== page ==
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The newly-emerging field of theoretically informed but simultaneously empirically based syntax is dynamic but little-represented in the literature. This volume addresses this need.
While there has previously been something of a gulf between theoretical linguists in the generative tradition and those linguists who work with quantitative data types, this gap is narrowing. In the light of the empirical revolution in the study of syntax, even people whose primary concern is grammatical theory take note of processing effects and attribute certain effects to them. Correspondingly, workers focusing on the surface evidence can relate more to the concepts of the theoreticians, because the two layers of explanation have been brought into contact. And these workers too must account for the data gathered by the theoreticians. An additional innovation is the generative analysis of historical data – this is now seen as psycholinguistic theory-relevant data like any other.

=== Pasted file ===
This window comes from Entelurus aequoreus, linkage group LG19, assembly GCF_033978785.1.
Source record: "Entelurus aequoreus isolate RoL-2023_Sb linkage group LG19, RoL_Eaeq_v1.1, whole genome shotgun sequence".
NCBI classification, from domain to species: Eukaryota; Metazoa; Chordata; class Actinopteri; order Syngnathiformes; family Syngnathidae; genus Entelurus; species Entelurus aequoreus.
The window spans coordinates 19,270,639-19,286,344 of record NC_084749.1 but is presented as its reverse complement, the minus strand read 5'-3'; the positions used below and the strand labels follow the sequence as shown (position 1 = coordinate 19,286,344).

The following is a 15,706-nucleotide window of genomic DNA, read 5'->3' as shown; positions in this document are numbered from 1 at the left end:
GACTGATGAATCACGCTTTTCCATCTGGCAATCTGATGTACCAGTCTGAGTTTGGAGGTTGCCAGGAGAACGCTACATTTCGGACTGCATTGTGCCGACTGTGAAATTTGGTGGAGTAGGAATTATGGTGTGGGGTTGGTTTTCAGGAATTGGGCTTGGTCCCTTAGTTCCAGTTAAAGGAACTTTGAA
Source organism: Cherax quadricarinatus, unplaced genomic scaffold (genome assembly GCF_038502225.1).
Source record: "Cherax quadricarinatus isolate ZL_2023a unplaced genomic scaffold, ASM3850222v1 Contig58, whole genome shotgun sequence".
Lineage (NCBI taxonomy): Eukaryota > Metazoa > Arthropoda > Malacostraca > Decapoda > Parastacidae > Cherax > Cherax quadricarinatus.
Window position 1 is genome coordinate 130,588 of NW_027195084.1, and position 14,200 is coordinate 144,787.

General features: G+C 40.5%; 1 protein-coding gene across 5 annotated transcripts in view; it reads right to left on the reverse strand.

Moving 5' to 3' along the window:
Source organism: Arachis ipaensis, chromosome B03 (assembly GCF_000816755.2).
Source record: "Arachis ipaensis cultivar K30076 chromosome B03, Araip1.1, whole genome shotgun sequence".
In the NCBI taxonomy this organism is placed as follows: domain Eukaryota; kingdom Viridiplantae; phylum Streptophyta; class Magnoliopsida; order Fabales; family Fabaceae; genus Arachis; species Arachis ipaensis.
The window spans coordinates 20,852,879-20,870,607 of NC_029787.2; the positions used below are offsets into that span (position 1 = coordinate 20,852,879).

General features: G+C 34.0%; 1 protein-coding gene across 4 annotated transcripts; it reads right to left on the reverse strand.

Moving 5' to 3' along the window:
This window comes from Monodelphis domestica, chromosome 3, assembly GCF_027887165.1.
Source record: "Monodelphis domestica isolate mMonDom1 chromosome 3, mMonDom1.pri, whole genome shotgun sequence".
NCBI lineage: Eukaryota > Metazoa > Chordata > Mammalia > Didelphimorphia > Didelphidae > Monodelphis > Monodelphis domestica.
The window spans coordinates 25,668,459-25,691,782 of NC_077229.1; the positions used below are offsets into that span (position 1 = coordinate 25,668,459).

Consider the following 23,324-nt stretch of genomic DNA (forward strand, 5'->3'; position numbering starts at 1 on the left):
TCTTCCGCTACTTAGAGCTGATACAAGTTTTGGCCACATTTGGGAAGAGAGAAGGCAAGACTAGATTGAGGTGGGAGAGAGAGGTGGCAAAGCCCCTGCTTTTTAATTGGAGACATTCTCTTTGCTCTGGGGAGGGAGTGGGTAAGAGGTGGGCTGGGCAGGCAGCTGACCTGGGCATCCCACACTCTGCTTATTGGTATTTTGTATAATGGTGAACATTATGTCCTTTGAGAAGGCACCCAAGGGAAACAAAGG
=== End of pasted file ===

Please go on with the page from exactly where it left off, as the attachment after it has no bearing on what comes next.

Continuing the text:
These papers are thus a snapshot of some of the work currently being done in evidence-based grammar, using both experimental and historical data.
Sam Featherston, University of Tuebingen & Yannick Versley, Ruprecht-Karls-Universität Heidelberg, Germany.
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